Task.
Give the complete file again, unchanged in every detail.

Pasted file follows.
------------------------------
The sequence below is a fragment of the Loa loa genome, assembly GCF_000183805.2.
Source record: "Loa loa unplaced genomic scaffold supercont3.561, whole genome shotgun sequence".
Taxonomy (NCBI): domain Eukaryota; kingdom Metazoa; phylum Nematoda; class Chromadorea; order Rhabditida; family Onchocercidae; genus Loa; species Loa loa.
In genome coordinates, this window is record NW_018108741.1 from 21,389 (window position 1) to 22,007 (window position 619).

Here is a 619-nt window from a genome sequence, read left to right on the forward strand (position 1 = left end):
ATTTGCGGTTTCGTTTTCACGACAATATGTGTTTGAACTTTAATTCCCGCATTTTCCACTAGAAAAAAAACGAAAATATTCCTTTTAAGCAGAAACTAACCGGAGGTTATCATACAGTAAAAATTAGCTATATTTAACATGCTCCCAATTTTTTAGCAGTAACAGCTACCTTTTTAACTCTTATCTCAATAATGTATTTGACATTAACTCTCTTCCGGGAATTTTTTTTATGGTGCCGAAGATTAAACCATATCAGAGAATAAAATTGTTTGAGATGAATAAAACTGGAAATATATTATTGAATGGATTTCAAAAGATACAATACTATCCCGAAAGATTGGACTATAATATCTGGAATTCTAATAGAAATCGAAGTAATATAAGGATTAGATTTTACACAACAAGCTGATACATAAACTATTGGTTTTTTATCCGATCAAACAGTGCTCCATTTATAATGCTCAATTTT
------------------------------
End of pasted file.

The sequence below is a fragment of the Loa loa genome, assembly GCF_000183805.2.
Source record: "Loa loa unplaced genomic scaffold supercont3.561, whole genome shotgun sequence".
Taxonomy (NCBI): domain Eukaryota; kingdom Metazoa; phylum Nematoda; class Chromadorea; order Rhabditida; family Onchocercidae; genus Loa; species Loa loa.
In genome coordinates, this window is record NW_018108741.1 from 21,389 (window position 1) to 22,007 (window position 619).

Here is a 619-nt window from a genome sequence, read left to right on the forward strand (position 1 = left end):
ATTTGCGGTTTCGTTTTCACGACAATATGTGTTTGAACTTTAATTCCCGCATTTTCCACTAGAAAAAAAACGAAAATATTCCTTTTAAGCAGAAACTAACCGGAGGTTATCATACAGTAAAAATTAGCTATATTTAACATGCTCCCAATTTTTTAGCAGTAACAGCTACCTTTTTAACTCTTATCTCAATAATGTATTTGACATTAACTCTCTTCCGGGAATTTTTTTTATGGTGCCGAAGATTAAACCATATCAGAGAATAAAATTGTTTGAGATGAATAAAACTGGAAATATATTATTGAATGGATTTCAAAAGATACAATACTATCCCGAAAGATTGGACTATAATATCTGGAATTCTAATAGAAATCGAAGTAATATAAGGATTAGATTTTACACAACAAGCTGATACATAAACTATTGGTTTTTTATCCGATCAAACAGTGCTCCATTTATAATGCTCAATTTT